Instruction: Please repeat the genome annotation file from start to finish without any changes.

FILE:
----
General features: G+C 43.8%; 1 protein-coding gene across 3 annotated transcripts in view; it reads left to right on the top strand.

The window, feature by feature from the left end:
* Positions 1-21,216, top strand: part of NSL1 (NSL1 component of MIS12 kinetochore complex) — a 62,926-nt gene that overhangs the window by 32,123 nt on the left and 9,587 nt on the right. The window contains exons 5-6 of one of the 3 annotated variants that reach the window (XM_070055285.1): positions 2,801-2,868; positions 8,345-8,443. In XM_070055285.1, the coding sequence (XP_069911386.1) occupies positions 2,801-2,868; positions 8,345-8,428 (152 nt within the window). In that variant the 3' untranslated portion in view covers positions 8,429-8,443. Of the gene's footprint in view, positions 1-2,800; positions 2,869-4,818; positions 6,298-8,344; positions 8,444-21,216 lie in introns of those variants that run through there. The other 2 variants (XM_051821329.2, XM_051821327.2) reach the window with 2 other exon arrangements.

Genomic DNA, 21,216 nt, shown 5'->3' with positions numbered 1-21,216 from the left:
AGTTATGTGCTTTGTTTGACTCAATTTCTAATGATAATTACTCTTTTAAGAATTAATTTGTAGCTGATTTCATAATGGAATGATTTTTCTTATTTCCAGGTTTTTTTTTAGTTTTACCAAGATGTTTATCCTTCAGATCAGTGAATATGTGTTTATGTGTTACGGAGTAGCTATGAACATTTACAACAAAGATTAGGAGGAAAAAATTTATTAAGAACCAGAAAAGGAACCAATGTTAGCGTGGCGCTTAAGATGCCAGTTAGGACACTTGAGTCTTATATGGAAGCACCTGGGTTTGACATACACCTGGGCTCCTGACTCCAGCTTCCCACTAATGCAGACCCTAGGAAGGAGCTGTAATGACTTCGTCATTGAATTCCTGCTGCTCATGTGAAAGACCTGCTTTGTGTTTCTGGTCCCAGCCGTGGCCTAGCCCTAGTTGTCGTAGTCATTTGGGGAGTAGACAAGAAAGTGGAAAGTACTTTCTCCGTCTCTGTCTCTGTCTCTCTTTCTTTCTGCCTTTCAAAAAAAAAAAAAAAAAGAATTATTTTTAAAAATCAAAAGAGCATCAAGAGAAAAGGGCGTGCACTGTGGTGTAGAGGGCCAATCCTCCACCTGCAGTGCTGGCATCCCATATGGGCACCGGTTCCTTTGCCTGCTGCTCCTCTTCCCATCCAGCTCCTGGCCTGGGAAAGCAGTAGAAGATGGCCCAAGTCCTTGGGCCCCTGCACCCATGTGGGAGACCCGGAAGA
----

General features: G+C 43.8%; 1 protein-coding gene across 3 annotated transcripts in view; it reads left to right on the top strand.

The window, feature by feature from the left end:
* Positions 1-21,216, top strand: part of NSL1 (NSL1 component of MIS12 kinetochore complex) — a 62,926-nt gene that overhangs the window by 32,123 nt on the left and 9,587 nt on the right. The window contains exons 5-6 of one of the 3 annotated variants that reach the window (XM_070055285.1): positions 2,801-2,868; positions 8,345-8,443. In XM_070055285.1, the coding sequence (XP_069911386.1) occupies positions 2,801-2,868; positions 8,345-8,428 (152 nt within the window). In that variant the 3' untranslated portion in view covers positions 8,429-8,443. Of the gene's footprint in view, positions 1-2,800; positions 2,869-4,818; positions 6,298-8,344; positions 8,444-21,216 lie in introns of those variants that run through there. The other 2 variants (XM_051821329.2, XM_051821327.2) reach the window with 2 other exon arrangements.

Genomic DNA, 21,216 nt, shown 5'->3' with positions numbered 1-21,216 from the left:
AGTTATGTGCTTTGTTTGACTCAATTTCTAATGATAATTACTCTTTTAAGAATTAATTTGTAGCTGATTTCATAATGGAATGATTTTTCTTATTTCCAGGTTTTTTTTTAGTTTTACCAAGATGTTTATCCTTCAGATCAGTGAATATGTGTTTATGTGTTACGGAGTAGCTATGAACATTTACAACAAAGATTAGGAGGAAAAAATTTATTAAGAACCAGAAAAGGAACCAATGTTAGCGTGGCGCTTAAGATGCCAGTTAGGACACTTGAGTCTTATATGGAAGCACCTGGGTTTGACATACACCTGGGCTCCTGACTCCAGCTTCCCACTAATGCAGACCCTAGGAAGGAGCTGTAATGACTTCGTCATTGAATTCCTGCTGCTCATGTGAAAGACCTGCTTTGTGTTTCTGGTCCCAGCCGTGGCCTAGCCCTAGTTGTCGTAGTCATTTGGGGAGTAGACAAGAAAGTGGAAAGTACTTTCTCCGTCTCTGTCTCTGTCTCTCTTTCTTTCTGCCTTTCAAAAAAAAAAAAAAAAAGAATTATTTTTAAAAATCAAAAGAGCATCAAGAGAAAAGGGCGTGCACTGTGGTGTAGAGGGCCAATCCTCCACCTGCAGTGCTGGCATCCCATATGGGCACCGGTTCCTTTGCCTGCTGCTCCTCTTCCCATCCAGCTCCTGGCCTGGGAAAGCAGTAGAAGATGGCCCAAGTCCTTGGGCCCCTGCACCCATGTGGGAGACCCGGAAGA